2nd overall and 10th on the stage, Olav Kooij (Jumbo-Visma): “Of course, we knew that this final was not really up my alley, but Mick van Dijke, Per Strand Hagenes, and I gave it our best shot. Mick was in a good position, but then everything came together again. I was in a good position in the last kilometre, but I didn’t have the legs to lead the sprint and win. We’re looking forward to the rest of the week. An arrival like today was new for me too. So I cannot be dissatisfied, we can continue with this. There are still many opportunities to come. Everything is still close, and tomorrow, the stronger time trialists will pass me. Hopefully, it will be someone from our team.”
3rd on the stage and 7th overall, Benoît Cosnefroy (AG2R Citroën): “I had good feelings throughout the day. I tried to make the selection in the first climb of the final. But that was not enough, and in the process, I was surprised by Romain Grégoire who started the sprint quite early. Inevitably, it’s a bit frustrating at the finish, but above all it’s important to keep my great team around me. The team we have here is a mix of experienced and young riders and we have quickly found good chemistry. It’s very nice to race together. I hope that we will be rewarded for all our efforts with a win by Sunday. There are still great opportunities to perform, especially on Saturday with the finish in Cassel. I came to these 4 jours de Dunkerque to win.”
4 Jours de Dunkerque – Grand Prix des Hauts de France Stage 2 Result:
1. Romain Grégoire (Fra) Groupama-FDJ in 3:59:05
2. Ethan Vernon (GB) Soudal Quick-Step
3. Benoît Cosnefroy (Fra) AG2R Citroën
4. Peter Sagan (Slov) TotalEnergies
5. Victor Lafay (Fra) Cofidis
6. Benjamin Thomas (Fra) Cofidis
7. Anthon Charmig (Den) Uno-X
8. Paul Penhoët (Fra) Groupama-FDJ
9. Greg Van Avermaet (Bel) AG2R Citroën
10. Olav Kooij (Ned) Jumbo-Visma.
4 Jours de Dunkerque – Grand Prix des Hauts de France Overall After Stage 2:
1. Samuel Leroux (Fra) Van Rysel-Roubaix Lille Métropole in 8:30:32
2. Olav Kooij (Ned) Jumbo-Visma at 0:01
3. Romain Grégoire (Fra) Groupama-FDJ
4. Ethan Vernon (GB) Soudal Quick-Step at 0:05
5. Pier-André Coté (Can) Human Powered Health
6. Paul Penhoët (Fra) Groupama – FDJ at 0:07
7. Benoît Cosnefroy (Fra) AG2R Citroën
8. Logan Currie (NZ) Bolton Equities Black Spoke
9. Mathis Le Berre (Fra) Arkéa Samsic at 0:08
10. Peter Sagan (Slov) TotalEnergies at 0:09.
Dunkerque’23 stage 2:
New Covid Rules For the Giro
In the light of the latest developments concerning positive tests results on some riders, the Direction of the Giro d’Italia informs that wearing a face mask will be compulsory in all areas of contact with the riders. The areas in which the obligation will be enforced include, but are not limited to:
- Team buses parking (at the start and at the finish)
- Signature check podium area
- Prize ceremony podium area
- Post-race mixed zone;
- Finish line area;
- Press conference area;
- Anti-doping control area.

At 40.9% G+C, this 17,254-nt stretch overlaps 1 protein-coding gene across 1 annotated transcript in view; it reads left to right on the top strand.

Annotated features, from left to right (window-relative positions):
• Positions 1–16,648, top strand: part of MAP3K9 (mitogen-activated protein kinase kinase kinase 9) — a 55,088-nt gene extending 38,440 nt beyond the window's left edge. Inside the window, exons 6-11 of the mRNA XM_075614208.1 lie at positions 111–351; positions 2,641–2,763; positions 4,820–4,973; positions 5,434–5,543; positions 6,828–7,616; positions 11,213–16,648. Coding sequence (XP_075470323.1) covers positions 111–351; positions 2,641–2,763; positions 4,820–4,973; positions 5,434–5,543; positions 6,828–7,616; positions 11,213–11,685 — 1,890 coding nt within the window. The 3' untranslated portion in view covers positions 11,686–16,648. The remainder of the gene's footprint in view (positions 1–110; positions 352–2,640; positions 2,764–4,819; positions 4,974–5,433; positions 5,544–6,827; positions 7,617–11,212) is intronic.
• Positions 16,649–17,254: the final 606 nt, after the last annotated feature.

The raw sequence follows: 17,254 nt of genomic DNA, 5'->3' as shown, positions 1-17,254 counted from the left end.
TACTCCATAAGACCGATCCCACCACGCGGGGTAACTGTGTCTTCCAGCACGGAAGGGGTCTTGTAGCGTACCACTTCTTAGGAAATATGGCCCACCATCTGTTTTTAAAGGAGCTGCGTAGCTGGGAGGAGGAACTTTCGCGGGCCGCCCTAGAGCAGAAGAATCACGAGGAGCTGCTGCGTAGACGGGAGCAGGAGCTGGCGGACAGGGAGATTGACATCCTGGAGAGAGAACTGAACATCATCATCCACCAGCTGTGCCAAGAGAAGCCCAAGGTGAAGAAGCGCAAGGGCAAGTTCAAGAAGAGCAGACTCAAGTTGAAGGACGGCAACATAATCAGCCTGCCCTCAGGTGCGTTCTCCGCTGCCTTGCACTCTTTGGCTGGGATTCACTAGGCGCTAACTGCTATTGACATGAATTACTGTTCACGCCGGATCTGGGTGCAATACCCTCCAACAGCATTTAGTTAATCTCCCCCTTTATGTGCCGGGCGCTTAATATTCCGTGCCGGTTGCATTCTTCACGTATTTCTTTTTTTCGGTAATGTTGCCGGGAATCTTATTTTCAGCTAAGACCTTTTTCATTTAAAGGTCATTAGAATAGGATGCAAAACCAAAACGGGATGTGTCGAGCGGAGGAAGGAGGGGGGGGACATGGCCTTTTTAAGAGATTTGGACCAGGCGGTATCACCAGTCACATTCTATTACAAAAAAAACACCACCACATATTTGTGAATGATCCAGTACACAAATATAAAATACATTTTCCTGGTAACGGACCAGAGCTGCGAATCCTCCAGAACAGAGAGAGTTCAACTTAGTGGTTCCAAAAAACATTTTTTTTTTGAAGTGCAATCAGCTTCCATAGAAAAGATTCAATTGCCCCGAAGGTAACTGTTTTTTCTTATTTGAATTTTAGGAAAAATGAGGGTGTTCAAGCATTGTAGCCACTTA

Roglič has been wearing a mask since the start:
Patrick Lefevere on the Abandonment of Remco Evenepoel
Patrick Lefevere responded via social media on Sunday evening to Remco Evenepoel’s sudden retirement from the Giro d’Italia due to a positive covid test.
“This explains everything,” Lefevere wrote on Twitter. Referring to Evenepoel not being able to follow Roglič at the end of stage 8 and his ‘disappointing’ time trial on Sunday, which he won, but not by the large amount everyone expected. Evenepoel had an overall lead of 45 seconds on Thomas and more on the others.
“We wish you a good recovery,” continued Lefevere. “I hope everyone respects that and his privacy. He will come back stronger. Thank you, Remco Evenepoel.”
On Twitter, Lefevere also responded to a message from WielerFlits journalist Raymond Kerckhoffs. “You never know what is going on under the skin. It’s not a 9-to-5 job. We are not taking any risks.”
Lefevere keeping an eye on Evenepoel:
Lefevere Not Happy with Accusations from La Gazzetta dello Sport
Patrick Lefevere was not pleased with an article in the Italian sports newspaper La Gazzetta dello Sport on Tuesday and decided to speak to the journalists in question after the finish of the tenth stage in the press room. The newspaper stated that Evenepoel used his covid infection as an excuse to leave the Italian Grand Tour.
According to the Italian sports newspaper, Evenepoel used the corona virus as an excuse. The pink jersey deserves more respect, was their point. Lefevere says he has not read the article in question, but was made aware of it on Tuesday. “A line has been crossed. Too bad they don’t know the word libel. Actually, I should sue them for defamation,” he told Het Nieuwsblad.
“Remco’s father was very angry. How can you accuse someone who is sick, has corona, of fleeing home? Who are they to question a doctor? That is anything but correct. Moreover, Remco has not fled. He didn’t leave for home until 9:30 on Monday. I have spoken to him via Whatsapp in the meantime. He is still positive and still has symptoms. Apparently there are still infected riders in the Giro who continue to ride, but that is their own choice.”
“We don’t. We had several corona cases in the team last year, including Tim Declercq who was in hospital with an inflammation of his pericardium. It’s not worth it to me,” says Lefevere. “We’re not going to be silly, are we? I’m not toying with the life of a 23 year-old boy. I don’t want that on my conscience.”
Soudal Quick-Step decided to send a press release to the World after Evenepoel’s positive covid test, but had not yet notified the organisers of the Giro. “That may have been the only mistake we made,” admits Lefevere. “But that doesn’t mean they shouldn’t use that to accuse Remco. One should be grateful to Remco in Italy for coming to the Giro, and then they shoot him.”
La Gazzetta has doubts:
Soudal Quick-Step Medical Update
Soudal Quick-Step is disappointed to announce that four more riders from its Giro d’Italia squad have tested positive for Covid-19 and will leave the race.
Following the positive test of Remco Evenepoel on Sunday, a further round of tests were made on the riders and staff that remained in Italy, with Jan Hirt, Josef Cerny, Louis Vervaeke and Matteo Cattaneo unfortunately unable to continue.